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Change is hard, even for Bernie Sanders.

Justin Sullivan/Getty Images

That his remarks about Israel in last night’s Democratic debate are being treated as a near-watershed event is a testament to how skewed the issue has become in American politics. To assert that Palestinians deserve “respect and dignity,” and that Israel has responded to Palestinian provocations with “disproportionate” use of force, is well within the mainstream of global opinion—not to mention American Jewish opinion. And yet this position is so unconventional—and so refreshingly sane—that my colleague Jeet Heer argues that it justifies Sanders’s continued presence in the race.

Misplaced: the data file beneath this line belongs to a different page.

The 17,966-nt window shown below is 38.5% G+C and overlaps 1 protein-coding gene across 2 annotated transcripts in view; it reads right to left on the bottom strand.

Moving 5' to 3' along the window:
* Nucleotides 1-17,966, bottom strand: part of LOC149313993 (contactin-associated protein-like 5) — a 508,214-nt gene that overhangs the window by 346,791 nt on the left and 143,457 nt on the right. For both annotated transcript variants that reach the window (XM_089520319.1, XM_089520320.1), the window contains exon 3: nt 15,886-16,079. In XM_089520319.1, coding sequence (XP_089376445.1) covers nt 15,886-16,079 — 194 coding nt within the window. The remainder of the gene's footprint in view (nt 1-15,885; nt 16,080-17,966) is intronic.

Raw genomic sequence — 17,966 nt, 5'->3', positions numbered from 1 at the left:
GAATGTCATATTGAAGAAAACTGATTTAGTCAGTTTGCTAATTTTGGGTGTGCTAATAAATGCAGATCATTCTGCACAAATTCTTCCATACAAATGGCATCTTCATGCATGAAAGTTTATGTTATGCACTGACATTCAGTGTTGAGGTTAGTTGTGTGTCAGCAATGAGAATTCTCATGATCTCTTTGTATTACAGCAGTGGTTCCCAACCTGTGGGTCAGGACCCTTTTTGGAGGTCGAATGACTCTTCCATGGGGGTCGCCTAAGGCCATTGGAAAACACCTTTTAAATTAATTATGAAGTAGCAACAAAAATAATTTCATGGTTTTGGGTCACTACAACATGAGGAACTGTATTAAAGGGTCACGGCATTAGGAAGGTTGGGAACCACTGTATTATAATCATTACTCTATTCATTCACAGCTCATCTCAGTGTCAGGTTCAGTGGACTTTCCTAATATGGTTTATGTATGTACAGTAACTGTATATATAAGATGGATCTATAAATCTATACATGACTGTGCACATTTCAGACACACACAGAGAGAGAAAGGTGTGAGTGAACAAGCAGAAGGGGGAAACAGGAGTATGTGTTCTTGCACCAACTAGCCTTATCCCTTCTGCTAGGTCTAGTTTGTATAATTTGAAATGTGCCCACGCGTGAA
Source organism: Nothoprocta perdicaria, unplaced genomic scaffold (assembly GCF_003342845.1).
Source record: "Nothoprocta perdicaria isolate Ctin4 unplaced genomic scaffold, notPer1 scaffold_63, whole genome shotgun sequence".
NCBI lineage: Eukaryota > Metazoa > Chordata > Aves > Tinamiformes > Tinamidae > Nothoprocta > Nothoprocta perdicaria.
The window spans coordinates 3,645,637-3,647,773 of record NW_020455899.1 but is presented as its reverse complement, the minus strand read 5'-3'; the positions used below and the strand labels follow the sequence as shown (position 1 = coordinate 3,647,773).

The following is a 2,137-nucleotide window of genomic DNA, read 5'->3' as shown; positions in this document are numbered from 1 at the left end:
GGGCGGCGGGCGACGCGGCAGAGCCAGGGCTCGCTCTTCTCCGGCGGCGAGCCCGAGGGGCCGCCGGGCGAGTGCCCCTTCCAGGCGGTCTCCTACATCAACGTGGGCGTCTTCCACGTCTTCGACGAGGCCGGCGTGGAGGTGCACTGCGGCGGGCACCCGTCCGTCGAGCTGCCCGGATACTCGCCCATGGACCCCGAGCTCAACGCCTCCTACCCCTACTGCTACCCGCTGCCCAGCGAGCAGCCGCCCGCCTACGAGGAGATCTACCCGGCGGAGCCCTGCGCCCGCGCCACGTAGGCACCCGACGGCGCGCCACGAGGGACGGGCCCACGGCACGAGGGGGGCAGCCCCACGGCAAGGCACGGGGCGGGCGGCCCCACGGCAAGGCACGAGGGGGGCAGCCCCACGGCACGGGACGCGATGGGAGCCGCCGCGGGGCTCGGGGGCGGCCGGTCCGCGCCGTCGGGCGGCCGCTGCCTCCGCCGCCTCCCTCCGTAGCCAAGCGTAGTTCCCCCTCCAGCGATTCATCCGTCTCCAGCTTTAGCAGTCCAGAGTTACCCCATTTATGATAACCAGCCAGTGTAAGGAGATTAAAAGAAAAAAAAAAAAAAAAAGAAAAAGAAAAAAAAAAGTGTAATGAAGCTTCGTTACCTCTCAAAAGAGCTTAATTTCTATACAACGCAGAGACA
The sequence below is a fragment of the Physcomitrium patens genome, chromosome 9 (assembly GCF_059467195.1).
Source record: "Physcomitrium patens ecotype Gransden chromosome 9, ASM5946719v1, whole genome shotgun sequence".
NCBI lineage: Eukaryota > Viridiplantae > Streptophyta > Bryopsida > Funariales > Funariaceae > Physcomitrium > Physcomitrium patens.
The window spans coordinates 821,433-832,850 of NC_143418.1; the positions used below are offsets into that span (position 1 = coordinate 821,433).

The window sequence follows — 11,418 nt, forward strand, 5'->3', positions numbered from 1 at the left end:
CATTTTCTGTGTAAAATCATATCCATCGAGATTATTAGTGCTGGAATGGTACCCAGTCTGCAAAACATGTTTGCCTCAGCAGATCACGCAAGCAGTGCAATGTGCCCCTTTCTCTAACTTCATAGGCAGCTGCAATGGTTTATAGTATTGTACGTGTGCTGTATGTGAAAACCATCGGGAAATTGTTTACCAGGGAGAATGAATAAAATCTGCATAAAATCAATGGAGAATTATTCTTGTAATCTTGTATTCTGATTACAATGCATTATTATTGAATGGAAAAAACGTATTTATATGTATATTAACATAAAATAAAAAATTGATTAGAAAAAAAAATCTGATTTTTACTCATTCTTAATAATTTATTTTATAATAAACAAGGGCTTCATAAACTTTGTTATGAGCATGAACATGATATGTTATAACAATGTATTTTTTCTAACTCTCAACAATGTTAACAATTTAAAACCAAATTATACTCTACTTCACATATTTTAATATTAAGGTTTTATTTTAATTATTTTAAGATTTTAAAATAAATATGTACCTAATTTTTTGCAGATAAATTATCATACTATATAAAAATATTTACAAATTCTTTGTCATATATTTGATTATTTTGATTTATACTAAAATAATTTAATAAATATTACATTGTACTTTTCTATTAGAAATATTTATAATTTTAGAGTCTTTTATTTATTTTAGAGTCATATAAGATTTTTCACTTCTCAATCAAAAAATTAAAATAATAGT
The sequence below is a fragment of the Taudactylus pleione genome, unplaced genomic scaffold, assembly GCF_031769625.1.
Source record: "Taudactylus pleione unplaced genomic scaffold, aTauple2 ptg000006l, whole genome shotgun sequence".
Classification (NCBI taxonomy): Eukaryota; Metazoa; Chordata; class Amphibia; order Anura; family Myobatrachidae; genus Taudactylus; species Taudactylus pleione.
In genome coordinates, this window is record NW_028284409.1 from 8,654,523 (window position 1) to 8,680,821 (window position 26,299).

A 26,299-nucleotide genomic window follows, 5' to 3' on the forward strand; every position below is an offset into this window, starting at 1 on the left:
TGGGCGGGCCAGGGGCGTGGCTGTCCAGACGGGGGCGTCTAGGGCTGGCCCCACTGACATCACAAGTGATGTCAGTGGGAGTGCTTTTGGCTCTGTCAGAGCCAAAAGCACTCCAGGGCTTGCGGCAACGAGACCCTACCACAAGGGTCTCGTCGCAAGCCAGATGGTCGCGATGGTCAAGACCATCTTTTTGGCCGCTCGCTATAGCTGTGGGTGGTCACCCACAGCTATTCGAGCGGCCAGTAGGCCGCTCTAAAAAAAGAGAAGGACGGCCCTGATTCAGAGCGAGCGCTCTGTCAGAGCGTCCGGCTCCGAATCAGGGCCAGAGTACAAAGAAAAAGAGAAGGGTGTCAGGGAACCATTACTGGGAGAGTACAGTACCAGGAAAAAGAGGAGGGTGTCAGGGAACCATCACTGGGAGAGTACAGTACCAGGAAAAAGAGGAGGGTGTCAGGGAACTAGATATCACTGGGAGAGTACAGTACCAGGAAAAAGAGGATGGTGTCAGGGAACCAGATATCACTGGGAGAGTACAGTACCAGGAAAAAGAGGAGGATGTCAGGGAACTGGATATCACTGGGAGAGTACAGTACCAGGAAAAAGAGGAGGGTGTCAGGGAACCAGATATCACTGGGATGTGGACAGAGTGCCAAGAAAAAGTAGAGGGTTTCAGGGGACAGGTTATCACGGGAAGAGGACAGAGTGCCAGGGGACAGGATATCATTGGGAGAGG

But even Sanders is not immune to the powerful currents that swirl around this issue. Just before the debate, his campaign announced that it had suspended Simone Zimmerman, his Jewish outreach coordinator, after the Washington Free Beacon reported that Zimmerman had once written “Fuck you, Bibi” on her Facebook account, and called the Israeli prime minister “an arrogant, deceptive, cynical, manipulative asshole.”

Strong language, to be sure. But frustration with Netanyahu—a right-wing leader who has presided over an alarming rightward shift in Israeli politics—is not new or foreign to American Jews, who in the main are well to his left. Zimmerman and Sanders are, it should be said, both Jews. “This is the American Jewish community eating its own,” Peter Beinart told the Times. “Simone is the best of the best. Most of the other kids have given up on the community. She cares deeply and wants to make it live up to its own stated ideals.” This is a small taste of just how difficult the issue is.